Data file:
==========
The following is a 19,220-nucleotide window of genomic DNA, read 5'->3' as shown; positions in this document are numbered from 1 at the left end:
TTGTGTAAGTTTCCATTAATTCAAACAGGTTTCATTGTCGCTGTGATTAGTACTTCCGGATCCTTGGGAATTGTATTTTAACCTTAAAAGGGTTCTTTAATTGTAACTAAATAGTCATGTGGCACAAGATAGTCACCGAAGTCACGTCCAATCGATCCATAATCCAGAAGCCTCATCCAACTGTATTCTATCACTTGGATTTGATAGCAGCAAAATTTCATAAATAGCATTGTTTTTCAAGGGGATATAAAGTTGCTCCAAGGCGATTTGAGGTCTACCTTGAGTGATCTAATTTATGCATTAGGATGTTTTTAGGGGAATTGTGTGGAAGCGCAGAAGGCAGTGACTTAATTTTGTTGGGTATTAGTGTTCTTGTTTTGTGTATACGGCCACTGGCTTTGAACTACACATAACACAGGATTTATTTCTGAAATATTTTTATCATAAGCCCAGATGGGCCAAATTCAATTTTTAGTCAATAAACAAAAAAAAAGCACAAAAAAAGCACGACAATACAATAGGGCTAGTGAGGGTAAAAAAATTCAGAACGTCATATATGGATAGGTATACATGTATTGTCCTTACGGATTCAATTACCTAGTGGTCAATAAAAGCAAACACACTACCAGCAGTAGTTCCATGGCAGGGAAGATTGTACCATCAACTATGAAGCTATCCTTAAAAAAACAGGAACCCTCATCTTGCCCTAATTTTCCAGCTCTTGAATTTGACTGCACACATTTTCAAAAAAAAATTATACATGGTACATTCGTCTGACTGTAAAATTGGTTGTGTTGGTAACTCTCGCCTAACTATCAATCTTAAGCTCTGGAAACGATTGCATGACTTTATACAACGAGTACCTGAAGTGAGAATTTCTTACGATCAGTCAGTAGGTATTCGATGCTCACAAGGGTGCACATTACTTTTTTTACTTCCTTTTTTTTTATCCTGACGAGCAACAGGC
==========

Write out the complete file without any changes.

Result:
The following is a 19,220-nucleotide window of genomic DNA, read 5'->3' as shown; positions in this document are numbered from 1 at the left end:
TTGTGTAAGTTTCCATTAATTCAAACAGGTTTCATTGTCGCTGTGATTAGTACTTCCGGATCCTTGGGAATTGTATTTTAACCTTAAAAGGGTTCTTTAATTGTAACTAAATAGTCATGTGGCACAAGATAGTCACCGAAGTCACGTCCAATCGATCCATAATCCAGAAGCCTCATCCAACTGTATTCTATCACTTGGATTTGATAGCAGCAAAATTTCATAAATAGCATTGTTTTTCAAGGGGATATAAAGTTGCTCCAAGGCGATTTGAGGTCTACCTTGAGTGATCTAATTTATGCATTAGGATGTTTTTAGGGGAATTGTGTGGAAGCGCAGAAGGCAGTGACTTAATTTTGTTGGGTATTAGTGTTCTTGTTTTGTGTATACGGCCACTGGCTTTGAACTACACATAACACAGGATTTATTTCTGAAATATTTTTATCATAAGCCCAGATGGGCCAAATTCAATTTTTAGTCAATAAACAAAAAAAAAGCACAAAAAAAGCACGACAATACAATAGGGCTAGTGAGGGTAAAAAAATTCAGAACGTCATATATGGATAGGTATACATGTATTGTCCTTACGGATTCAATTACCTAGTGGTCAATAAAAGCAAACACACTACCAGCAGTAGTTCCATGGCAGGGAAGATTGTACCATCAACTATGAAGCTATCCTTAAAAAAACAGGAACCCTCATCTTGCCCTAATTTTCCAGCTCTTGAATTTGACTGCACACATTTTCAAAAAAAAATTATACATGGTACATTCGTCTGACTGTAAAATTGGTTGTGTTGGTAACTCTCGCCTAACTATCAATCTTAAGCTCTGGAAACGATTGCATGACTTTATACAACGAGTACCTGAAGTGAGAATTTCTTACGATCAGTCAGTAGGTATTCGATGCTCACAAGGGTGCACATTACTTTTTTTACTTCCTTTTTTTTTATCCTGACGAGCAACAGGC